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Protein Intakes during Weaning from Parenteral Nutrition Drive Growth Gain and Body Composition in Very Low Birth Weight Preterm Infants
Open AccessEditorial

New Insights in Preterm Nutrition

Neonatal Intensive Care Unit, Fondazione IRCCS Ca’ Granda Ospedale Maggiore Policlinico, 20122 Milan, Italy
Department of Clinical Sciences and Community Health, University of Milan, 20122 Milan, Italy
Author to whom correspondence should be addressed.
Nutrients 2020, 12(6), 1857;
Received: 16 June 2020 / Accepted: 17 June 2020 / Published: 22 June 2020
(This article belongs to the Special Issue New Insights in Preterm Nutrition)
Nutrition of preterm infants has a crucial role in the promotion of organ’s optimal growth and development [1,2,3,4].
In recent years, much has been researched, discussed and written on the ideal nutritional approach, suitable growth and the possible short- and long-term health consequences related to over- or undernutrition and inappropriate growth [5].
Sir David Cuthbertson [6] emphasized that “we all owe our foetal life till parturition to the passage of the nutrients we require from the blood vessels of our mothers into our blood vessels as they traverse the chorionic villi in a close relation”. Therefore, “intravenous feeding” is crucial in preterm infants who need parenteral nutrition for sustaining postnatal life, as “intrauterine feeding” ends abruptly with the clamping of the umbilical cord at birth. Preterm birth interrupts the physiological growth path of the foetus that occurs during the third trimester of pregnancy. At this stage, it is known that the foetus has a rapid growth phase that can hardly be maintained by the preterm infant due to changes in the environment related to birth. The environment to which preterm infants are exposed is very different from the maternal uterus and causes an increase in their energy expenditure due to the need to maintain thermal and metabolic homeostasis. Based on this scenario, it is crucial to define the nutritional management (in terms of intakes, timing and modalities) of preterm infants to ensure their adequate growth and development.
Important results have been achieved with regard to nutritional intake, both parenterally and enterally, in relation to gestational age and birth weight [7,8,9]. Based on the nutritional intake of the foetus in the womb, a consensus has been reached in recent decades regarding the need to guarantee “aggressive nutrition” to the preterm infant to mimic intrauterine growth and quality of growth and improve short- and long-term health outcomes [10]. Over the years, it has been observed that, despite an aggressive nutritional approach, neonatal growth did not reflect what was expected of a foetus of the same gestational age. Some authors [11] have investigated the possible causes of this postnatal growth retardation and have shown that, by analysing the actual cumulative nutrients administered, it was not always possible to achieve what was recommended due to the complexity of the daily management of preterm infants, especially if extremely preterm, due to the need to use nutritional access for other therapies. Therefore, it has been hypothesized that it may be inappropriate to compare preterm infant growth with the growth of their in utero counterparts. In this direction, the Intergrowth 21st study was designed, which suggested that the correct comparator for assessing the growth of preterm infants was a cohort of healthy preterm infants [12,13,14,15].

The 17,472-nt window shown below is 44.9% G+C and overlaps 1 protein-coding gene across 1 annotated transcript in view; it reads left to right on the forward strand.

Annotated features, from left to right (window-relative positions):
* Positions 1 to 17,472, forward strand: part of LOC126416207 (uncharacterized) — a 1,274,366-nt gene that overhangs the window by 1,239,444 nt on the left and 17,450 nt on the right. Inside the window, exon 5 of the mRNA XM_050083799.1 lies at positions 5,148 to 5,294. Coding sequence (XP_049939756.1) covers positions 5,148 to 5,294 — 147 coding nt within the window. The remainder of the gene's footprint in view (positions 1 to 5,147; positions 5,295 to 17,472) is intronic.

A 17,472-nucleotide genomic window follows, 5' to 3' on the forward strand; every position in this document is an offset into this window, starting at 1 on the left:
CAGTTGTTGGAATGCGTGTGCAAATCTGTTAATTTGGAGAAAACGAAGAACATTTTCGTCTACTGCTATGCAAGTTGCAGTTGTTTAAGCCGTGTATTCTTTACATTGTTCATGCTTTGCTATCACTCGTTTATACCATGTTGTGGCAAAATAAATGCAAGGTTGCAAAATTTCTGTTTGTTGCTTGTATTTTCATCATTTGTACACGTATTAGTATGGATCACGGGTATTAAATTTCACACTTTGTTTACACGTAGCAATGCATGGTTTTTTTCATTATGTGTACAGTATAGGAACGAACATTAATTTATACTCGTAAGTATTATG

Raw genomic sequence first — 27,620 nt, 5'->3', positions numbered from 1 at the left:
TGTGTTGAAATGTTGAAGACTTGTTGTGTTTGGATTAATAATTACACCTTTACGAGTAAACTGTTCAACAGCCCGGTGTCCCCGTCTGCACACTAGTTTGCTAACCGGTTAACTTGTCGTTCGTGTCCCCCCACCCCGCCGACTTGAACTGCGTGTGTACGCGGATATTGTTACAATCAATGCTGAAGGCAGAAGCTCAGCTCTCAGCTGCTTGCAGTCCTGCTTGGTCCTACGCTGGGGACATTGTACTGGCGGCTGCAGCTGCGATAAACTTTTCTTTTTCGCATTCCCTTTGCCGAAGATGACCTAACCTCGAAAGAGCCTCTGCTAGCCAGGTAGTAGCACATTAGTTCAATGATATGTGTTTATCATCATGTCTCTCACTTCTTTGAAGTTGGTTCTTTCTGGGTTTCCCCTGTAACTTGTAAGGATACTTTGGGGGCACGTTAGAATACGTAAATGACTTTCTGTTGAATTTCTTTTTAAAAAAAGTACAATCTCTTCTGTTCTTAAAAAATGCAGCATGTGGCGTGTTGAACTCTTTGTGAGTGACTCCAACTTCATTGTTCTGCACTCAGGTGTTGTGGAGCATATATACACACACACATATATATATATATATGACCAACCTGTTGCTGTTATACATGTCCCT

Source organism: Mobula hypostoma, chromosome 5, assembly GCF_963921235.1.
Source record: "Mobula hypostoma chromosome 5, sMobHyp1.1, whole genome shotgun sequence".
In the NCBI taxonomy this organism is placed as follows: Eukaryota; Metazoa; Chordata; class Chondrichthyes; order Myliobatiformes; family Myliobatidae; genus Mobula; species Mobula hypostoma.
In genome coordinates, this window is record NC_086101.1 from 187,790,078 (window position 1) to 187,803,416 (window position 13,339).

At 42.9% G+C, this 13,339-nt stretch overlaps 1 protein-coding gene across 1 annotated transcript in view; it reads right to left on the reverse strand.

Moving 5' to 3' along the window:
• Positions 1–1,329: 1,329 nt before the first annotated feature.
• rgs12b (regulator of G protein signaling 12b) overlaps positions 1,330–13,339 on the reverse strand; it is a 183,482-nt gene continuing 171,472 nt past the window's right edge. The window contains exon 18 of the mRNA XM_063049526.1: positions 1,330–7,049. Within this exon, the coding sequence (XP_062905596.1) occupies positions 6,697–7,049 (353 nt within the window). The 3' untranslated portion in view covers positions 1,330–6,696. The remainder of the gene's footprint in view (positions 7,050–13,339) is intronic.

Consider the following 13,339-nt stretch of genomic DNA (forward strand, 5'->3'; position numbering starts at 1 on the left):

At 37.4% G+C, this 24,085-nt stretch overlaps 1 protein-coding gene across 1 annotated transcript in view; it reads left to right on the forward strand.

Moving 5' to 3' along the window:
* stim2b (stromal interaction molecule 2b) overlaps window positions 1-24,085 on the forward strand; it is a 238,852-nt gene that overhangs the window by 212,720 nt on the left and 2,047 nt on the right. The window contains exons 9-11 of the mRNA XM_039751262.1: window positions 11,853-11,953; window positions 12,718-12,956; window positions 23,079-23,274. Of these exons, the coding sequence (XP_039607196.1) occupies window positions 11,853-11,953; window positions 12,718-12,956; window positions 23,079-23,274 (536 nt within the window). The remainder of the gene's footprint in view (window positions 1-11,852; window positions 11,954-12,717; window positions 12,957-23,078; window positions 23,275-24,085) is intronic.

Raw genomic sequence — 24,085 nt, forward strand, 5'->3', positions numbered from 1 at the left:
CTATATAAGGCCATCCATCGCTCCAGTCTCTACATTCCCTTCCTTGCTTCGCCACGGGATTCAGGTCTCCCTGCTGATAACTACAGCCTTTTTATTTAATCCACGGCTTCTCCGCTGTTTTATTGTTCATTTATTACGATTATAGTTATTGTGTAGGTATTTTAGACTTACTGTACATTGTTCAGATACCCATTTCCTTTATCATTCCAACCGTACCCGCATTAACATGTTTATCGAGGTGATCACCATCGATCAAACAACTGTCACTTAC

With this goal, the researchers of the Intergrowth 21st Consortium published preterm postnatal growth standards that allow to assess the growth of preterm infants until 64 weeks gestational age (6 months corrected age), the time at which they overlap, without the need for any adjustment, with the World Health Organization Child Growth Standards for term newborns [15]. In particular, this new approach for monitoring postnatal growth is more adequate in assessing the growth rates of preterm infants. In addition, this approach can consider “adequate” instead of “aggressive” nutritional management of preterm infants.